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Technically, according to PCI SSC you can hold onto CVV and other sensitive authentication data until authorisation has occurred. In other words the restriction on storing sensitive authentication data applies to post authentication/processing storage.
Is it a requirement that the CVV be encrypted prior to authorisation?

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The requirement is to protect the data appropriately. Pre-auth, you are unlikely to have the CVV on disk (it should just be in RAM) but if you do, then yes you should encrypt, and then delete afterwards, so your assumption that "the restriction on storing sensitive authentication data applies to post authentication/processing storage" is incorrect.

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  • The only reason i can think of that a CVV would ever need to be stored on disk would be in a "store and forward" scenario, where the processor is not currently available to handle the transaction. – Bobson Jul 25 '16 at 19:17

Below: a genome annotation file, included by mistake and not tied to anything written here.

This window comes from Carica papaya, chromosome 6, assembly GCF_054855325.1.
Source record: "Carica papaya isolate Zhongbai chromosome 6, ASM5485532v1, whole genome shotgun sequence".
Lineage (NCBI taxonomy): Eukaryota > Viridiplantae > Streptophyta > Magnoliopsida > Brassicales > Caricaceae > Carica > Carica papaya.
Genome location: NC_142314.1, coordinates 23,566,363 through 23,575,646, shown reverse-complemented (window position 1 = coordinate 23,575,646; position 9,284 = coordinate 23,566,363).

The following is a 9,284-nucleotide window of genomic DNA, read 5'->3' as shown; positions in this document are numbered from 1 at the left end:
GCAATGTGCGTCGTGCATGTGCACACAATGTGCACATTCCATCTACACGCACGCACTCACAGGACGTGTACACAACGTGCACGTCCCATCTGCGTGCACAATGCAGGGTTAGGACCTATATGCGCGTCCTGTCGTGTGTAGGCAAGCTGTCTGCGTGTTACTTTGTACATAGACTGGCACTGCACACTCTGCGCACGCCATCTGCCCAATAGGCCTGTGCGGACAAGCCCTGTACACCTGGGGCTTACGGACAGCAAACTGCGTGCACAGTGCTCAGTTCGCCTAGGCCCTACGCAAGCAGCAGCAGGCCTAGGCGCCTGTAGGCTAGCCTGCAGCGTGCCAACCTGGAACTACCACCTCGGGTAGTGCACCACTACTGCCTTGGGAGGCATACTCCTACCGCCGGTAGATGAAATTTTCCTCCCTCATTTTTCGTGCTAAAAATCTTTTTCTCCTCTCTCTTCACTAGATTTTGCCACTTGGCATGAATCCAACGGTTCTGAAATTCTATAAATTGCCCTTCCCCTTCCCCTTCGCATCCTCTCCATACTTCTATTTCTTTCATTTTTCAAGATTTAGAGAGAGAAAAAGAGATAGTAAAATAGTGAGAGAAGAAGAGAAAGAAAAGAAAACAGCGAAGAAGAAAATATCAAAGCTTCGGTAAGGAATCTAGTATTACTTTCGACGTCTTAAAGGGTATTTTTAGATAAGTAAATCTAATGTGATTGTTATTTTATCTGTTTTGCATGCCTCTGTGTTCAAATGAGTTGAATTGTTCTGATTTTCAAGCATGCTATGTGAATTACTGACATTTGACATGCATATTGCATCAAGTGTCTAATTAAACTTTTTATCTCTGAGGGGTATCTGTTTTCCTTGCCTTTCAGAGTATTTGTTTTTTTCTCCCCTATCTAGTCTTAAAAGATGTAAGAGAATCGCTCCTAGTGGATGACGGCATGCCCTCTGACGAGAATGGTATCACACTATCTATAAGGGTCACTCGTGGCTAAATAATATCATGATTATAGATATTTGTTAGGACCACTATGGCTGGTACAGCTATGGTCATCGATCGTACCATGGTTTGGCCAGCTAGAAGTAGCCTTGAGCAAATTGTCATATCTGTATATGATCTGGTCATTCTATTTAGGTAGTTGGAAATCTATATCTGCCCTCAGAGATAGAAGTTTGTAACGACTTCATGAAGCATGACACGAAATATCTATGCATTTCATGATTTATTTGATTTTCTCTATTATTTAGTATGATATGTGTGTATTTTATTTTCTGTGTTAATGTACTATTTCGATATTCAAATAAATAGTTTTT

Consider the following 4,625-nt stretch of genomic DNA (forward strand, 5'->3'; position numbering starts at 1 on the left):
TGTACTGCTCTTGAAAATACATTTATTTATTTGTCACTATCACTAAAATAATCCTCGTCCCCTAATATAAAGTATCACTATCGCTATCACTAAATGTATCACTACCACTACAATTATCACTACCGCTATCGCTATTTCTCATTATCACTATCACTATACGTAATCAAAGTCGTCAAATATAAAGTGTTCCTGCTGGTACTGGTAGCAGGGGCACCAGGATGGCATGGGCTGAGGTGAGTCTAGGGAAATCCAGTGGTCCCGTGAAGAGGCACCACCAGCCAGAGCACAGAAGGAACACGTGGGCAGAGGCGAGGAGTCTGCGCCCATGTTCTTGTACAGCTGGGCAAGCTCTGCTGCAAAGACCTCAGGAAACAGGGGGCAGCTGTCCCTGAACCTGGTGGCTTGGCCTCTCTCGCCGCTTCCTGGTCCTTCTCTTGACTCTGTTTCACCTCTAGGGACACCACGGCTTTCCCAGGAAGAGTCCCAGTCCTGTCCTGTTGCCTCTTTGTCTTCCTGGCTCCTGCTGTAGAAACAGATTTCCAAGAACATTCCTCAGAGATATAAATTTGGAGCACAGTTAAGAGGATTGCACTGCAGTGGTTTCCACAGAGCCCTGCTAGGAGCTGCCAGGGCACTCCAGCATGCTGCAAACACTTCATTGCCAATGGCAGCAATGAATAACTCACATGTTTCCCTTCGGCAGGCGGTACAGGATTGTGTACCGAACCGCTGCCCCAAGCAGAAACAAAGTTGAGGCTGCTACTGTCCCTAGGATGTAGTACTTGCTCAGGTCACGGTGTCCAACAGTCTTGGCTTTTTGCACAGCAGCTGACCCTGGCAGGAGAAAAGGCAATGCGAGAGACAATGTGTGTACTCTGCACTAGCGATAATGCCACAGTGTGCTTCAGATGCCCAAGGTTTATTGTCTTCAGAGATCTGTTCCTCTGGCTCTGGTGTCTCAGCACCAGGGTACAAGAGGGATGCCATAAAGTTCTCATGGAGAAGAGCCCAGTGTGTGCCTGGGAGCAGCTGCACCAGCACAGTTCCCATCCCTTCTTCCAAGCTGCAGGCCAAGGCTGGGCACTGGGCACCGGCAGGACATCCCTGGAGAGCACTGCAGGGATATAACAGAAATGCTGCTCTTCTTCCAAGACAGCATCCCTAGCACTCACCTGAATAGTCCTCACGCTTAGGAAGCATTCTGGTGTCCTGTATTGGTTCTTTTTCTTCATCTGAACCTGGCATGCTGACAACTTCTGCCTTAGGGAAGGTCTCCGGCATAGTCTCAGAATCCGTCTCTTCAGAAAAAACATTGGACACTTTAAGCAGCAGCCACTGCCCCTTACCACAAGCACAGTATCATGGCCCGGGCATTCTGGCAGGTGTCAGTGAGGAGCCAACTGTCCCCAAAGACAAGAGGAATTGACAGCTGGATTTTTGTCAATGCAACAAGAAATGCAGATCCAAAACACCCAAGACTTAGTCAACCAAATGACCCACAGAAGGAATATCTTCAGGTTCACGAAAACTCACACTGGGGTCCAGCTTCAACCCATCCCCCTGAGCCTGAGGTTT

• Agreed. There may be others, but I'm not sure what they would be. – Rory Alsop Jul 25 '16 at 22:59
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As per PCI DSS you can not store cvv on disk. It is allowed to reside in RAM during online transaction and should be erased as soon as transaction finishes.

It is not required to encrypt CVV(itself being encrypted value) in switching from acquirer to issuer.

Refer to storage allowed and protection required fields below. for CVV storage not allowed and protection not applicable. Ref : https://www.pcisecuritystandards.org/pdfs/pci_fs_data_storage.pdf

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  • This needs to be expanded and explained. Can you add more details? – schroeder Nov 30 '19 at 21:49

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